Let $V$ be an abstract ($T_0$) topological vector space over topological field $K$ (We may assume that $K = \mathbb{C}$ or $K = \mathbb{R}$ for simplicity). This means that the only thing that we are allowed to use is that scalar multiplication and addition are jointly continuous in both arguments (and also the $T_0$ properties). The problem is to prove:

For each point $x$ and closed set $Y$ such that $x \not \in Y$ there are exist disjoint open neighborhoods $O$ and $O'$ such that $x \in O$ and $Y \subset O'$.

I will write in the sequel for such sets $O \in \mathcal{U}_V(x),O' \in \mathcal{U}_V(Y)$.

If $U \in \mathcal{U}_V(y)$ then we can squeeze it by factor of $r \in K$ $$ r \ast_y U = \big(rU + \{(1 - r)y\}\big) \cap U $$ which is open neighborhood of $y$.

Proof may start with :

for all $y \in Y$ there must exist $U_y \in \mathcal{U}_V(y)$ such that $x \not \in U_y$, otherwise $x \in \lim_{n \to \infty} y $ and so $x \in Y$ which is not true. Then, $U = \bigcup_{y \in Y} U_y \in \mathcal{U}_V(Y)$ do not contain $x$. In case $x \not \in \delta U$ just let $O' = U$. Otherwise, squeeze all open sets by some values $r_y$: $$ O' = \bigcup_{y \in Y} r_y \ast_y U_y $$ Then $O = \Big(\overline{O'}\Big)^\complement$. How to select $r_y$? Will this approach work?

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    $\begingroup$ If $Y$ is not compact, that approach may not work. It's anyway easier to show that every neighbourhood of a point contains a closed neighbourhood (i.e. topological vector spaces are $T_3$; actually, since they are uniform spaces, they are $T_{3\frac{1}{2}}$). For $U_x$, there is a neighbourhood $V$ of $0$ with $x + V + V \subset U_x$. $\endgroup$ – Daniel Fischer Jun 22 '17 at 19:29
  • $\begingroup$ Usually additional axioms are included, such as {0} is closed. Otherwise the space could have the indiscrete topology. $\endgroup$ – William Elliot Jun 22 '17 at 19:35
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    $\begingroup$ Side remark: Only the fact that we're dealing with a topological group is needed. Scalar multiplication can be completely ignored. $\endgroup$ – Daniel Fischer Jun 22 '17 at 19:38
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    $\begingroup$ What you're trying to show is implied by the fact that every topological group is regular. $\endgroup$ – Michael L. Jun 22 '17 at 20:08

This is a version of the proof redrawn from topological groups:

$f(x,y) = x - y$ is continues function.

Without loss of generality we may assume that $x = 0$.

Then, select $U \in \mathcal{U}_V(Y) $ such that $0 \not \in U$, then where must exist two open sets $O$ and $O'$ such that $ Y \times \{ 0\} \subset O' \times O \subset f^{-1}$(U) as $y - 0 = y$ for all $y \in Y$.

Now we show that $ A =O' \cap (V \setminus U) + O = \emptyset$.

For every $y \in A$, there is a representation $y = v +z$ for some $z \not \in U$ and $v\in O$ . We also know that $y \in O'$. This means that $y - v \in U$ but we also know that $y - v = z \not \in U$, a contradiction. This shows that $A = \emptyset$

If $U$ was constructed as in the question above, then $O \subset (V\setminus U) + O$ as $0 \not \in U$ . Thus, $O \cap O' = \emptyset$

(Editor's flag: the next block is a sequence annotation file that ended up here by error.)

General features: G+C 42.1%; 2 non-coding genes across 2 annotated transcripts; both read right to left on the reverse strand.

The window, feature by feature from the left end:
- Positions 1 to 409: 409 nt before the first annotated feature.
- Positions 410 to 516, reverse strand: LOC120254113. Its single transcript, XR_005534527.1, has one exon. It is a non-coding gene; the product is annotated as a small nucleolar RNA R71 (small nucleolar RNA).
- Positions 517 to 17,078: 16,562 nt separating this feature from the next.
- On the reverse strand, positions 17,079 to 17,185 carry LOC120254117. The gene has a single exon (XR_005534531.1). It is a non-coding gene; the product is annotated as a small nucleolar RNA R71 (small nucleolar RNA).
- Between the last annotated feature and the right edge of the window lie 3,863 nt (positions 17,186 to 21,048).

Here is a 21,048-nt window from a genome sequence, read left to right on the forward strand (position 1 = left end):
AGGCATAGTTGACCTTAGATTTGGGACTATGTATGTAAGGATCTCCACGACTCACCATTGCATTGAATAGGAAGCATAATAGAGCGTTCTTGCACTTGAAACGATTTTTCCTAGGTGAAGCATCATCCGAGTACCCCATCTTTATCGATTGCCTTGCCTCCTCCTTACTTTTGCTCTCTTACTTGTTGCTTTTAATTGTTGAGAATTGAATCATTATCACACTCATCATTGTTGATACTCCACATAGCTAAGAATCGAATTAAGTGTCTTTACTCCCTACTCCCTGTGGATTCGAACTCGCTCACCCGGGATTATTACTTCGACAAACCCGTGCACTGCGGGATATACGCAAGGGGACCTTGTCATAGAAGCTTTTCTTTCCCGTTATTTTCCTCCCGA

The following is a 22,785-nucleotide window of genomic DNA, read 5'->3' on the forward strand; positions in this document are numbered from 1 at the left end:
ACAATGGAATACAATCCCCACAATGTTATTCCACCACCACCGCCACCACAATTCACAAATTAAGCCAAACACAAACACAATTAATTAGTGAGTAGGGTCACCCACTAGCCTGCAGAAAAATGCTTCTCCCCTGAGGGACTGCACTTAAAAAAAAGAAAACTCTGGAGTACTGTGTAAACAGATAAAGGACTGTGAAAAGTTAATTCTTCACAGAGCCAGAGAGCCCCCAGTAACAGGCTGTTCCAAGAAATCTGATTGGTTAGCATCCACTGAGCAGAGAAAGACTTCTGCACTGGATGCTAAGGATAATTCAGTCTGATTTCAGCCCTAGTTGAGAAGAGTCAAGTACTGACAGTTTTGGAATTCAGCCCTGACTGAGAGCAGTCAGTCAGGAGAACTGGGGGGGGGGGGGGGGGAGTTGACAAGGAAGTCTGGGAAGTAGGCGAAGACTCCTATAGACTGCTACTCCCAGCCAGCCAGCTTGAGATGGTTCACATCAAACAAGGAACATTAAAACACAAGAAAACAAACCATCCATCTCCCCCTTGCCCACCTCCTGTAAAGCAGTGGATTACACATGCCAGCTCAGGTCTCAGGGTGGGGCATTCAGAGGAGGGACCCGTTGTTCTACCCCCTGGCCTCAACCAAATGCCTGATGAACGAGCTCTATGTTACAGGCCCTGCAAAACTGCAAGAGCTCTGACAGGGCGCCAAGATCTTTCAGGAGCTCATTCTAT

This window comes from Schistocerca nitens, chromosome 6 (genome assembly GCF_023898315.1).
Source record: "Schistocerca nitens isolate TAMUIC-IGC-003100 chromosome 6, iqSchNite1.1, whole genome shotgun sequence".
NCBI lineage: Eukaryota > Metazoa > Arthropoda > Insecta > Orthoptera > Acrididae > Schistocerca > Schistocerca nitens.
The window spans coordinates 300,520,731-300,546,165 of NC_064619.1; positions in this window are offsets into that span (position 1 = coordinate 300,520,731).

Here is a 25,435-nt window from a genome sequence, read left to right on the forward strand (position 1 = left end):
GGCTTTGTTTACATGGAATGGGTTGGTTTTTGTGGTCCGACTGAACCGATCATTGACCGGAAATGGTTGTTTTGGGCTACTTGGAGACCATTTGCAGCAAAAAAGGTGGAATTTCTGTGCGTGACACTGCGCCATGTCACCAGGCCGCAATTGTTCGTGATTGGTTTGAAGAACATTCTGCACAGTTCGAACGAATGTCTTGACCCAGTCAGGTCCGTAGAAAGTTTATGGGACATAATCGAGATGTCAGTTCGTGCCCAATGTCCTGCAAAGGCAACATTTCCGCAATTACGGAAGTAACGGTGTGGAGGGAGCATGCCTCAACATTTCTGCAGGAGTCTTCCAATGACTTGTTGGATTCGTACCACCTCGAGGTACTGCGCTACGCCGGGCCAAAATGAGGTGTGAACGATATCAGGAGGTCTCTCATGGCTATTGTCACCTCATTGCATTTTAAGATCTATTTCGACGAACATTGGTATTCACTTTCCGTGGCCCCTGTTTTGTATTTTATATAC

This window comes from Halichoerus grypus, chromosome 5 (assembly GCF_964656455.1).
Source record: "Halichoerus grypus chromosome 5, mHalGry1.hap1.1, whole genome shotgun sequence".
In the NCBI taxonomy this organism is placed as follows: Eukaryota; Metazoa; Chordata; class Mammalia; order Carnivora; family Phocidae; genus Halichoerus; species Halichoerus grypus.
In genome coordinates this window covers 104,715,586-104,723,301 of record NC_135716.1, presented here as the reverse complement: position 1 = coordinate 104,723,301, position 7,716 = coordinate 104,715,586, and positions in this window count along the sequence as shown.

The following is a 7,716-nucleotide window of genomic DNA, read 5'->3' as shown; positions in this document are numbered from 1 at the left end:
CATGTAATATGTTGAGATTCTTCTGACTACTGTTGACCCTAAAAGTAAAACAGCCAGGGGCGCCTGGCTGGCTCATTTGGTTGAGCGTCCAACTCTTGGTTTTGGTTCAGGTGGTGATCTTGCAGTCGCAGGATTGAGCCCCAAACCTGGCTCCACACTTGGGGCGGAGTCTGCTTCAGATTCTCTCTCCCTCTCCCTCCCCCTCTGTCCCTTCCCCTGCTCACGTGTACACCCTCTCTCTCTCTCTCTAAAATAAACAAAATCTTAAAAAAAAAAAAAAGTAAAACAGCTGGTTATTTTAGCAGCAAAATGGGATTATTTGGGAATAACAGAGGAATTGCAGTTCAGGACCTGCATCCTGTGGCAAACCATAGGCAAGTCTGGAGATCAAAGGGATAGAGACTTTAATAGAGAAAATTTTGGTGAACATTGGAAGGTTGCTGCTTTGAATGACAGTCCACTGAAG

This answer was written in order to close the question as it was essentially answered in the comments.

  • $\begingroup$ Don't we need the topology of the space $V$ to be, necessarily, Hausdorff? (Or, $V$ is a $T_1$ space, or, even just $\{0\}$ is closed in $V$?) If so, in the proof, in which step we use the fact that the topology of $V$ is Hausdorff? $\endgroup$ – serenus Mar 12 at 14:46
  • $\begingroup$ @serenus Yes the space must be T2 as we proved that the space is T3 in fact. The Correct statement of the theorem is that every T0 Topological group (or vector space) is T3.5, which is also true for any uniform space. Non T0 VTS do exists, but there is a fact that every suxh space $V$ can be represented as $V = C \oplus R$, where $C$ is codescrete and $R$ is regular. In such a space we cant' assert that $0 \not \in U$. Otherwise, it is easy to show that $T0 \Rightarrow T1 \Rightarrow$ such $U$ exists. $\endgroup$ – Nik Pronko Mar 12 at 15:59
  • $\begingroup$ @serenus see math.stackexchange.com/questions/729308/… or mathoverflow.net/questions/266239/… $\endgroup$ – Nik Pronko Mar 12 at 16:25
  • $\begingroup$ In your proof you state that: "Then, select $U\in\mathcal{U}_V(Y)$ such that $0\notin U$ ...". How can we get such a neighborhood $U$ not containing $0$? Is it because $V$ is a $T_0$ space? $\endgroup$ – serenus Mar 12 at 20:42
  • $\begingroup$ @serenus Right. The definition of $T_0$ says that for every pair of points $x,y$ there is is the neighbourhood of one of this points $U$ which does not contain another. But by continuous addition we can easly transfer neighbourhood of one point to another: consider homomorphism of form $\varphi(v) = v - x + y$. This proves that $V$ is $T_1$. Now, by using this property for every point $y \in Y$ we can find an open set $W_y$ such that $y \in W_y, 0\not\in W_y$. Then, just take $U = \bigcup_{y \in Y} W_y $, and this works. $\endgroup$ – Nik Pronko Mar 12 at 22:01

Let $W$ be a balanced neighborhood of $0$. Since $+$ is continuous, there are balanced neighborhood of $0$, say $U$ and $V$, such that $U + V \subset W$. Let $p$ be a cluster point of $U$. The $V + p$ is a neighborhood of $p$ so it contains a point of $U$, say $u$. Thus $u = v + p$ where $v \in V$. Thus $p = u - v \in U + V$ since $V$ is balanced.

Thus $\overline{U} \subset U + V$. This says that the collection of closed neighborhood of $0$ are a neighborhood base at $0$, so the space is regular.

  • $\begingroup$ Don't see what s wrong with answer. Or have I not been complete enough with details? $\endgroup$ – DoandlRobert Jun 9 '19 at 20:57

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